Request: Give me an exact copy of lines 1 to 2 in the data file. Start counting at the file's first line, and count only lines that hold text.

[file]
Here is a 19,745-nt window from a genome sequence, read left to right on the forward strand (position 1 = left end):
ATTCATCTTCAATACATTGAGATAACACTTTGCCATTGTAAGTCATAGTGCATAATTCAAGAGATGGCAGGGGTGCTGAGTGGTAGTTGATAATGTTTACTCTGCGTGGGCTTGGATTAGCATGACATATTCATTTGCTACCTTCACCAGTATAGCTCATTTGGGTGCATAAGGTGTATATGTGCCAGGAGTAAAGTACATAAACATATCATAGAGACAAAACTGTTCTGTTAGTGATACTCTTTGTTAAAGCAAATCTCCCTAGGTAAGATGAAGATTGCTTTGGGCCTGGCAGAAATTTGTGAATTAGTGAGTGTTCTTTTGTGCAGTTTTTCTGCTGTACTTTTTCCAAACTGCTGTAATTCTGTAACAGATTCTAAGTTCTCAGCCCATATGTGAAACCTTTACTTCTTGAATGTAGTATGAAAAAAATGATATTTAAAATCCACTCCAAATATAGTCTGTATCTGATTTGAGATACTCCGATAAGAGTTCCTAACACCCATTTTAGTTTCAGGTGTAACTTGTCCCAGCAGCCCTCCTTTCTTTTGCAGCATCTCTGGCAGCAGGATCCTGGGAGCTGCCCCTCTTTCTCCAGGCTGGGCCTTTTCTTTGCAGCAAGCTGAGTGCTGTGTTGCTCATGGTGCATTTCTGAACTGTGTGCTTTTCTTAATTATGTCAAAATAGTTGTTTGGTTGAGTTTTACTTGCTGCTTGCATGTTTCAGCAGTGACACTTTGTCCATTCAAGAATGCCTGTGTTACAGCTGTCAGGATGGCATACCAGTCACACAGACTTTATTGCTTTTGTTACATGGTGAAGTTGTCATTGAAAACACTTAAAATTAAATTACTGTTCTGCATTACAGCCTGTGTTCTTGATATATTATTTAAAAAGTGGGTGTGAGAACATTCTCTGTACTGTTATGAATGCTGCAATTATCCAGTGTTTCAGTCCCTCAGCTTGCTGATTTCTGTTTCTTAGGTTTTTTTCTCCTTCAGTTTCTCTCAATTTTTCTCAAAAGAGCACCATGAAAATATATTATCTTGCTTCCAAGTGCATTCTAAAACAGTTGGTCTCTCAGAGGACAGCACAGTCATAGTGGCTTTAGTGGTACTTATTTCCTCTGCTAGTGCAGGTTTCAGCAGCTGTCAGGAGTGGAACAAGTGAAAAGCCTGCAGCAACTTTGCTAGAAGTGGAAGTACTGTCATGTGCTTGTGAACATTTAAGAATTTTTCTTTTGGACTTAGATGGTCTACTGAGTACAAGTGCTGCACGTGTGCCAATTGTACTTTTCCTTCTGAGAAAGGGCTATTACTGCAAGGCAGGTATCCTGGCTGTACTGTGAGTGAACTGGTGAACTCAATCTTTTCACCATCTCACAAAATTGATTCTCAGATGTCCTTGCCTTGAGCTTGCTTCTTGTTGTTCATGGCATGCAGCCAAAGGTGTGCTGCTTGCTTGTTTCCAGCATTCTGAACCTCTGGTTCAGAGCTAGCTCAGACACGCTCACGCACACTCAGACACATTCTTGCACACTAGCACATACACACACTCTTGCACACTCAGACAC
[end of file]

Here is a 19,745-nt window from a genome sequence, read left to right on the forward strand (position 1 = left end):
ATTCATCTTCAATACATTGAGATAACACTTTGCCATTGTAAGTCATAGTGCATAATTCAAGAGATGGCAGGGGTGCTGAGTGGTAGTTGATAATGTTTACTCTGCGTGGGCTTGGATTAGCATGACATATTCATTTGCTACCTTCACCAGTATAGCTCATTTGGGTGCATAAGGTGTATATGTGCCAGGAGTAAAGTACATAAACATATCATAGAGACAAAACTGTTCTGTTAGTGATACTCTTTGTTAAAGCAAATCTCCCTAGGTAAGATGAAGATTGCTTTGGGCCTGGCAGAAATTTGTGAATTAGTGAGTGTTCTTTTGTGCAGTTTTTCTGCTGTACTTTTTCCAAACTGCTGTAATTCTGTAACAGATTCTAAGTTCTCAGCCCATATGTGAAACCTTTACTTCTTGAATGTAGTATGAAAAAAATGATATTTAAAATCCACTCCAAATATAGTCTGTATCTGATTTGAGATACTCCGATAAGAGTTCCTAACACCCATTTTAGTTTCAGGTGTAACTTGTCCCAGCAGCCCTCCTTTCTTTTGCAGCATCTCTGGCAGCAGGATCCTGGGAGCTGCCCCTCTTTCTCCAGGCTGGGCCTTTTCTTTGCAGCAAGCTGAGTGCTGTGTTGCTCATGGTGCATTTCTGAACTGTGTGCTTTTCTTAATTATGTCAAAATAGTTGTTTGGTTGAGTTTTACTTGCTGCTTGCATGTTTCAGCAGTGACACTTTGTCCATTCAAGAATGCCTGTGTTACAGCTGTCAGGATGGCATACCAGTCACACAGACTTTATTGCTTTTGTTACATGGTGAAGTTGTCATTGAAAACACTTAAAATTAAATTACTGTTCTGCATTACAGCCTGTGTTCTTGATATATTATTTAAAAAGTGGGTGTGAGAACATTCTCTGTACTGTTATGAATGCTGCAATTATCCAGTGTTTCAGTCCCTCAGCTTGCTGATTTCTGTTTCTTAGGTTTTTTTCTCCTTCAGTTTCTCTCAATTTTTCTCAAAAGAGCACCATGAAAATATATTATCTTGCTTCCAAGTGCATTCTAAAACAGTTGGTCTCTCAGAGGACAGCACAGTCATAGTGGCTTTAGTGGTACTTATTTCCTCTGCTAGTGCAGGTTTCAGCAGCTGTCAGGAGTGGAACAAGTGAAAAGCCTGCAGCAACTTTGCTAGAAGTGGAAGTACTGTCATGTGCTTGTGAACATTTAAGAATTTTTCTTTTGGACTTAGATGGTCTACTGAGTACAAGTGCTGCACGTGTGCCAATTGTACTTTTCCTTCTGAGAAAGGGCTATTACTGCAAGGCAGGTATCCTGGCTGTACTGTGAGTGAACTGGTGAACTCAATCTTTTCACCATCTCACAAAATTGATTCTCAGATGTCCTTGCCTTGAGCTTGCTTCTTGTTGTTCATGGCATGCAGCCAAAGGTGTGCTGCTTGCTTGTTTCCAGCATTCTGAACCTCTGGTTCAGAGCTAGCTCAGACACGCTCACGCACACTCAGACACATTCTTGCACACTAGCACATACACACACTCTTGCACACTCAGACAC